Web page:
Their second record on Sun, I Don't Care if the Sun
Don't Shine backed with Good Rockin' Tonight, was released on
September 25, 1954. Given the recent contract with the Louisiana
Hayride and the hopes and promises of further bookings, by the end
of October Elvis, Scotty and Bill decided that it was time to quit their
day jobs and devote themselves full time to their music.
Memphis Business Directory listing for Crown Electric -
courtesy Mike Freeman
Papers of the day would always describe Elvis as a
former "truck driver" before hitting it big, which is really a
bit of a misnomer. One of the jobs he had and the one he was working
when they released their first record was driving a pick up truck for
Crown Electric Company, Inc. James R. Tipler, with his wife Gladys, had
opened their electrical contractor business around 1953, originally at
475 N Dunlap St.1
the site of the former Crown Electric Company at 475 N.
Dunlap St. in Memphis - Sep. 2008
Photo courtesy Google Streeview
Elvis started working there around April of 1954. The
employment agency that sent him to them advised them he was a good boy
in spite of the way he looked and dressed. He would however become well
liked by the Tiplers.2
Utility truck at Crown Electric on Poplar Ave.
Photo courtesy Ana Fernández Sangil, web source
As a driver he didn't need to know too much. All he had to do was
deliver materials to the electricians on the job. With night school, the
opportunity existed for him to study to be an electrician. While there
he also worked with Paul
Burlison, who was almost a master electrician, and Dorsey Burnette, who
was studying to be an apprentice. From them he may have first heard
of Scotty and Bill when, according to Peter Guralnick, they told him about
having played with them one night in a club and younger brother Johnny Burnette was
stabbed in the tailbone. Elvis had known the Burnette brothers since
living in Lauderdale Courts and possibly Johnny Black, Bill's younger
brother, since their mother still lived at the Courts at that time.2
By 1956 Crown Electric had relocated to 353 Poplar
Avenue though that building today no longer stands.2
The original location on N Dunlap is occupied by the Southern Steel
Company. The Burnettes and Burlison, also musicians, went onto
rockabilly fame known as The Rock And Roll Trio, Johnny
Burnette and the Rock and Roll Trio, and sometimes simply as The
Johnny Burnette Trio.
Bill Black worked at the Firestone Tire and Rubber Plant in Memphis. The
plant had opened in the late 1930s. Run by Raymond Firestone, the son of company founder Harvey Firestone,
the Memphis plant would eventually cover almost 40 acres and produce 2,500 tires a
Bill's daughter Nancy, though young, remembers him
working there saying, he worked on the assembly line.
She said they lived about four blocks from the plant and you could see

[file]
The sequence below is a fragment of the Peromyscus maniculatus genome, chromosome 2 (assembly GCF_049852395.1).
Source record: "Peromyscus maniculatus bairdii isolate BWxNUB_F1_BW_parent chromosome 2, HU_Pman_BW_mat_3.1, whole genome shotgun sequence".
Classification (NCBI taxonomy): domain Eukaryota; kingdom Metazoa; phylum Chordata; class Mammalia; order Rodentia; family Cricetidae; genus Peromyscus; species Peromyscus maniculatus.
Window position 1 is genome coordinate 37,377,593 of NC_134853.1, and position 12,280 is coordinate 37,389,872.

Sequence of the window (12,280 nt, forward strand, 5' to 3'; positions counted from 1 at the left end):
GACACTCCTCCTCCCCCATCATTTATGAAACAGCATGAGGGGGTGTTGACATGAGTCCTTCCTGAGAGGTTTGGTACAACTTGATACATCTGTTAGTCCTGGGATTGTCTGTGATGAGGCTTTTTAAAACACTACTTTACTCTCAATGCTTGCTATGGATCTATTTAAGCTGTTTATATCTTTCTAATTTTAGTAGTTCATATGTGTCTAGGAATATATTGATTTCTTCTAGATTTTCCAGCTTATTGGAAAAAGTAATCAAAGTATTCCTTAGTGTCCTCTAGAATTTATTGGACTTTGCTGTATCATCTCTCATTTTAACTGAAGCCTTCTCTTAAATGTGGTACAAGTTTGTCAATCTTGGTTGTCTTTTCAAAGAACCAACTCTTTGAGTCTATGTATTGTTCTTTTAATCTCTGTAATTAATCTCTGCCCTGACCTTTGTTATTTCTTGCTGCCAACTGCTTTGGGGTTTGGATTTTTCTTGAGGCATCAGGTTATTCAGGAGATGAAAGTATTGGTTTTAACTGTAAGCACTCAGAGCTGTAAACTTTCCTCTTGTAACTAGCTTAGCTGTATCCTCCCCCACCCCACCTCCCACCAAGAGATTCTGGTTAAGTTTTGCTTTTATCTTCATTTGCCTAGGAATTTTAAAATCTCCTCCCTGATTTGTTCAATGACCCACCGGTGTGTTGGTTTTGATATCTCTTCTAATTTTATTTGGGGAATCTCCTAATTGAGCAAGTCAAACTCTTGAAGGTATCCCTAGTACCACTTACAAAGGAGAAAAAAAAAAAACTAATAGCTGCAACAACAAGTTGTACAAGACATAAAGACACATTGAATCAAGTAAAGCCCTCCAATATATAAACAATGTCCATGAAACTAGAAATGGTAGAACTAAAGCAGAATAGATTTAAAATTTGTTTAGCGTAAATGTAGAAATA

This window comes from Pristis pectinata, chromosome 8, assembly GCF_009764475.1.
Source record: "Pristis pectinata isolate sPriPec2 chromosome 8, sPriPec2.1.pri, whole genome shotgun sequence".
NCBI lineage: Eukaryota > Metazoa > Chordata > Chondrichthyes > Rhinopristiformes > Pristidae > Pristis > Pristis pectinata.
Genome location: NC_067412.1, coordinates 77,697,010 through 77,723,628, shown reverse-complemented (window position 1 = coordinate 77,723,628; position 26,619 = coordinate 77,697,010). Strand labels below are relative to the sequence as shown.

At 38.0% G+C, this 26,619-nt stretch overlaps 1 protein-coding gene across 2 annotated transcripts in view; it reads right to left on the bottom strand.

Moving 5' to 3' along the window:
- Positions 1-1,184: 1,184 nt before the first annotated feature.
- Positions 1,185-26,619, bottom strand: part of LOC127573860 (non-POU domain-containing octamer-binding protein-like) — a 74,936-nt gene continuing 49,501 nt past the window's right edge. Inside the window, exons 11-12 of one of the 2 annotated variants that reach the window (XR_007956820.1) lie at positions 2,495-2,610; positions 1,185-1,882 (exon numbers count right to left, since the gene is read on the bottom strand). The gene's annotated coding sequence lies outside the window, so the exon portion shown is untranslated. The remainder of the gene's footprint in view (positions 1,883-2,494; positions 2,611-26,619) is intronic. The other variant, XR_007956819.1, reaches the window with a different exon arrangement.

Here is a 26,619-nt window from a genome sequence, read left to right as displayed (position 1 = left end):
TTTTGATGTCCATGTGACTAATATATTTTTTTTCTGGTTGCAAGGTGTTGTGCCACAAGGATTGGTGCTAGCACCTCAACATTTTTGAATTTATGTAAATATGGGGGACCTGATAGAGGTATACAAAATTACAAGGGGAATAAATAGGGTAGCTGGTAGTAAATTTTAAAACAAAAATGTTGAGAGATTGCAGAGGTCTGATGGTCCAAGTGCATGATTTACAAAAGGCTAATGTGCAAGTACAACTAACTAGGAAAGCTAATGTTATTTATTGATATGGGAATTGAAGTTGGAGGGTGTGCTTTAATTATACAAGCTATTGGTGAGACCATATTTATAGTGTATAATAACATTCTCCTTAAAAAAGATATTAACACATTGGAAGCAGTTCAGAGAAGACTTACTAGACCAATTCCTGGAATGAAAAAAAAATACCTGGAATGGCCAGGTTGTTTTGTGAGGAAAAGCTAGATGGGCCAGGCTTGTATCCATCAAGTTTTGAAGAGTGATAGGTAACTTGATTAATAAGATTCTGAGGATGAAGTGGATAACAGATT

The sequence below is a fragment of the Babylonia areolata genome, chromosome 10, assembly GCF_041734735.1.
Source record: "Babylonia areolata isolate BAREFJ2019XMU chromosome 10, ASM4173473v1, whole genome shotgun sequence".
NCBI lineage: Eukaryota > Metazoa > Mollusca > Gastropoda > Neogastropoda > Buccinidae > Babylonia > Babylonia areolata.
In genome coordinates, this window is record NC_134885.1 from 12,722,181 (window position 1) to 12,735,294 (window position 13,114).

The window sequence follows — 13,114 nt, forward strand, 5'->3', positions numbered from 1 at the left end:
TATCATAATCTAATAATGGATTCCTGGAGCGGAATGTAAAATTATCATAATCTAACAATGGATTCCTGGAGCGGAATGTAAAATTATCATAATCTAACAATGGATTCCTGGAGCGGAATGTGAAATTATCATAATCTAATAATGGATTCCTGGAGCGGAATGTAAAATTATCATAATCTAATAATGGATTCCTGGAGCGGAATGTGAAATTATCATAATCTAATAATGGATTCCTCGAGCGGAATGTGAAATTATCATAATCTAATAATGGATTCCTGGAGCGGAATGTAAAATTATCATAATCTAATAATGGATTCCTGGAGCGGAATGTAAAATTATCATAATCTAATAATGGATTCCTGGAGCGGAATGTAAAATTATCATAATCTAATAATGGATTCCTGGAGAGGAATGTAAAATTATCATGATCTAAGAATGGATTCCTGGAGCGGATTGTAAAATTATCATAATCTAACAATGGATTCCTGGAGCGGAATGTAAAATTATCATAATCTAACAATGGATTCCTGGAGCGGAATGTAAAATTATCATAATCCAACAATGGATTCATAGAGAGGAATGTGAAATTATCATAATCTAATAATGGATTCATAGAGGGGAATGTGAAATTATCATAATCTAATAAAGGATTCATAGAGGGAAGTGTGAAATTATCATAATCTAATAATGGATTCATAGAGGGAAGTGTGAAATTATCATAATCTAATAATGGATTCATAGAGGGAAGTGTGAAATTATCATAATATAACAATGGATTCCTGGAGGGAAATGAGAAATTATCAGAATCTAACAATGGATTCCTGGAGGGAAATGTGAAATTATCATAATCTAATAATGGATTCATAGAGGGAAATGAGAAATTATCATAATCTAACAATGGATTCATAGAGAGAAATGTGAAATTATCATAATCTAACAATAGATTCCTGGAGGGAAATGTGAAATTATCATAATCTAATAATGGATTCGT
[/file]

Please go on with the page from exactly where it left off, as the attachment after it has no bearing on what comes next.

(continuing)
it, the smokestack, from our duplex. She remembers the smells of the rubber being heated for the tires.
Bill's brother Johnny later worked there also.
The plant became the largest tire manufacturer in the company’s entire worldwide
operation and before it closed in 1983 it had become the largest industrial employer in Memphis, with a work force exceeding 3,200.
For several years acres of empty shops and warehouses filled an
entire block off North Thomas Street until the mid-1990s when
the vacant buildings were bulldozed. Only the building with the
smokestack remains but the lot is vacant still.3
Scotty was working at University Park Cleaners, located
in midtown at 613 N McLean Boulevard not far from Overton
Park. It was owned and operated by his brother Carney and his
wife Auzella. At the dry cleaners Scotty was the official hatter which
involved disassembly for cleaning then reassembly and blocking after. In
addition to that he made hats from scratch, all kinds, for women
Scotty got the job right out of the Navy, replacing the
guy that had recently left. He said he got about three hours
training and each morning would make the rounds picking up the day's
work and delivering the previous day's. Scotty used to bring his guitar to work and play during
lunch. Thirteen years old at the time, Wynnette Pugh would often
hang around because her mother worked in the office. Carney, Auzella, and Scotty
would take turns pushing her around in a clothes cart. She would later recall
and say, "Oh, yes. I watched Scotty many times. There was
this old black guy who worked in the back and Scotty would go back there
with his guitar, and this old black man and him would talk back and
forth about guitar licks."4
When he started the Starlite
Wranglers the guys would come by after their day jobs and Carney
would let them use the room upstairs in the back to rehearse where he
worked on the hats. Afterwards, needing to learn songs for
performances after their first record Scotty, Elvis and Bill used the room upstairs to
practice after work, in the early evenings or when they could all get off work
"The day I remember the most was the one when they were coming down the
stairs and Auzella looked up and said, 'My, my, my. Look at the stars,'"
"Elvis was nothing then, but he looked at her with that little smile of
his and he said, ‘Auzella, one of these days I’ll wrap you up in hundred
dollar bills.'” Wynette would grow up to be known as The
first lady of Country Music, Tammy
Though no longer a family business, the dry cleaners is
still there, though it now only occupies the front part of the building.
The back at one time was a bakery but is now vacant and being renovated.
The upstairs where Scotty used to work and the boys used to rehearse
will soon be an apartment.